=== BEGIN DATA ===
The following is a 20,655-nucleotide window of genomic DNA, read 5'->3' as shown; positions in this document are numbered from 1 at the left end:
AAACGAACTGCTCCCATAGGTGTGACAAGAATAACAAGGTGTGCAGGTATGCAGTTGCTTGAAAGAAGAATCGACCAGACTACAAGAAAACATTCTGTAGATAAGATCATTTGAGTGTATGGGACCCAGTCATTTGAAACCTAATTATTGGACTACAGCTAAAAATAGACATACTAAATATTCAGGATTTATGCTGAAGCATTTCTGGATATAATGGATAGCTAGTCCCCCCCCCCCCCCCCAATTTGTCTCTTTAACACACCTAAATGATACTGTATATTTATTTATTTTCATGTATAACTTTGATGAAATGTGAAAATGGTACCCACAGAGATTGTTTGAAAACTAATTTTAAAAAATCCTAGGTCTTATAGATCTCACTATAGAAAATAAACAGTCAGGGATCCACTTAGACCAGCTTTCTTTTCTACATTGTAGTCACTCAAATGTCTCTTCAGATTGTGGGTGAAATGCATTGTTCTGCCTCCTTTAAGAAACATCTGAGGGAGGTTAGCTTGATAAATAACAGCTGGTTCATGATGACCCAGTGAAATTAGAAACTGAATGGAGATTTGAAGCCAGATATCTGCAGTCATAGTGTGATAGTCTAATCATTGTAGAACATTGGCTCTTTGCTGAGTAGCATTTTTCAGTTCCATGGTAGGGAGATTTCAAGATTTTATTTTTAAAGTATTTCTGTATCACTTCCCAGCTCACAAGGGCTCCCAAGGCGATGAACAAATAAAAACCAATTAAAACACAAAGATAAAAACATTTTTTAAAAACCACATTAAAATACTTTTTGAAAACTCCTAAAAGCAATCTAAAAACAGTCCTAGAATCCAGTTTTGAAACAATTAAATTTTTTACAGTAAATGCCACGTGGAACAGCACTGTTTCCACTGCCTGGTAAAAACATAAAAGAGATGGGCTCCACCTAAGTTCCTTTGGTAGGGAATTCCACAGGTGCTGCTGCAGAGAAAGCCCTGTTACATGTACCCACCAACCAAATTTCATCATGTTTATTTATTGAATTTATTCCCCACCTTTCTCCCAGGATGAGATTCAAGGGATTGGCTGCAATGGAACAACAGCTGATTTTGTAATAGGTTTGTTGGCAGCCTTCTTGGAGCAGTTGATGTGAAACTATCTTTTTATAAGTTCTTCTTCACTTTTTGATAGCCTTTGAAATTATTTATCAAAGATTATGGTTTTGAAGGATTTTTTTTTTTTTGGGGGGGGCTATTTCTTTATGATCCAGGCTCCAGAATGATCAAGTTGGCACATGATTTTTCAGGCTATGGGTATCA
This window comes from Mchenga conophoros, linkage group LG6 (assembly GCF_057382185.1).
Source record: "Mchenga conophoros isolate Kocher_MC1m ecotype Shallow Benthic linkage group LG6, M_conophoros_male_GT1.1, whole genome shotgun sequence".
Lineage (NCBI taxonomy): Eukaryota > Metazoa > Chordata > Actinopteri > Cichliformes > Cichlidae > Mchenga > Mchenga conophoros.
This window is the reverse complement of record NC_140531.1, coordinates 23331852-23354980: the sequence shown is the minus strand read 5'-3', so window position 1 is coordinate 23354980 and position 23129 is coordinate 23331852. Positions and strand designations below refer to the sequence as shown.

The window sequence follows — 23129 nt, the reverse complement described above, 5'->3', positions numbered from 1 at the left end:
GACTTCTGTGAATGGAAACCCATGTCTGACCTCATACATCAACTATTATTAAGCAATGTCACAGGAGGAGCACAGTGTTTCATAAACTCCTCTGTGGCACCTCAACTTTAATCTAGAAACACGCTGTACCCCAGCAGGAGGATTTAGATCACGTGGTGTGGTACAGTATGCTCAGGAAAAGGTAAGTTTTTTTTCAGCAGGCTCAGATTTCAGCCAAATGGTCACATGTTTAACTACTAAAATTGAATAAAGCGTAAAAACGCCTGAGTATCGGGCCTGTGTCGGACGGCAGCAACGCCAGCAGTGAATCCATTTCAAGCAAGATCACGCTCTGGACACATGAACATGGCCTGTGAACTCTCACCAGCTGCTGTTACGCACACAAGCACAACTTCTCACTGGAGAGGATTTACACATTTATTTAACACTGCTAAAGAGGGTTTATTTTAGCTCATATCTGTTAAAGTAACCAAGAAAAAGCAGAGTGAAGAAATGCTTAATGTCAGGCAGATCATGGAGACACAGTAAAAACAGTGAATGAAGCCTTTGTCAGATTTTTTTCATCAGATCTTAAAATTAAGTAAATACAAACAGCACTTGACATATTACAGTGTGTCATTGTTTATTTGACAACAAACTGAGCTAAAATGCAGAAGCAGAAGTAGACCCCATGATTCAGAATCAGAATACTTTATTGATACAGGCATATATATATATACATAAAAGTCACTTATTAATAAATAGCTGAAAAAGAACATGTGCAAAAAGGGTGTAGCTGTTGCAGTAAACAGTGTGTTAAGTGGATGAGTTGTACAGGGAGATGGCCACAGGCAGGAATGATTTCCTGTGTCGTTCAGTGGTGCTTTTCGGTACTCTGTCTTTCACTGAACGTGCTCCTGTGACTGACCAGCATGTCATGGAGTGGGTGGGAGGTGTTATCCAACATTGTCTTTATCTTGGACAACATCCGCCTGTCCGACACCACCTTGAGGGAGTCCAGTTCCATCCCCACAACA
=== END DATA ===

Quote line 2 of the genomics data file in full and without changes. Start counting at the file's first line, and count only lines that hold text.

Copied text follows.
AAACGAACTGCTCCCATAGGTGTGACAAGAATAACAAGGTGTGCAGGTATGCAGTTGCTTGAAAGAAGAATCGACCAGACTACAAGAAAACATTCTGTAGATAAGATCATTTGAGTGTATGGGACCCAGTCATTTGAAACCTAATTATTGGACTACAGCTAAAAATAGACATACTAAATATTCAGGATTTATGCTGAAGCATTTCTGGATATAATGGATAGCTAGTCCCCCCCCCCCCCCCCAATTTGTCTCTTTAACACACCTAAATGATACTGTATATTTATTTATTTTCATGTATAACTTTGATGAAATGTGAAAATGGTACCCACAGAGATTGTTTGAAAACTAATTTTAAAAAATCCTAGGTCTTATAGATCTCACTATAGAAAATAAACAGTCAGGGATCCACTTAGACCAGCTTTCTTTTCTACATTGTAGTCACTCAAATGTCTCTTCAGATTGTGGGTGAAATGCATTGTTCTGCCTCCTTTAAGAAACATCTGAGGGAGGTTAGCTTGATAAATAACAGCTGGTTCATGATGACCCAGTGAAATTAGAAACTGAATGGAGATTTGAAGCCAGATATCTGCAGTCATAGTGTGATAGTCTAATCATTGTAGAACATTGGCTCTTTGCTGAGTAGCATTTTTCAGTTCCATGGTAGGGAGATTTCAAGATTTTATTTTTAAAGTATTTCTGTATCACTTCCCAGCTCACAAGGGCTCCCAAGGCGATGAACAAATAAAAACCAATTAAAACACAAAGATAAAAACATTTTTTAAAAACCACATTAAAATACTTTTTGAAAACTCCTAAAAGCAATCTAAAAACAGTCCTAGAATCCAGTTTTGAAACAATTAAATTTTTTACAGTAAATGCCACGTGGAACAGCACTGTTTCCACTGCCTGGTAAAAACATAAAAGAGATGGGCTCCACCTAAGTTCCTTTGGTAGGGAATTCCACAGGTGCTGCTGCAGAGAAAGCCCTGTTACATGTACCCACCAACCAAATTTCATCATGTTTATTTATTGAATTTATTCCCCACCTTTCTCCCAGGATGAGATTCAAGGGATTGGCTGCAATGGAACAACAGCTGATTTTGTAATAGGTTTGTTGGCAGCCTTCTTGGAGCAGTTGATGTGAAACTATCTTTTTATAAGTTCTTCTTCACTTTTTGATAGCCTTTGAAATTATTTATCAAAGATTATGGTTTTGAAGGATTTTTTTTTTTTTGGGGGGGGCTATTTCTTTATGATCCAGGCTCCAGAATGATCAAGTTGGCACATGATTTTTCAGGCTATGGGTATCA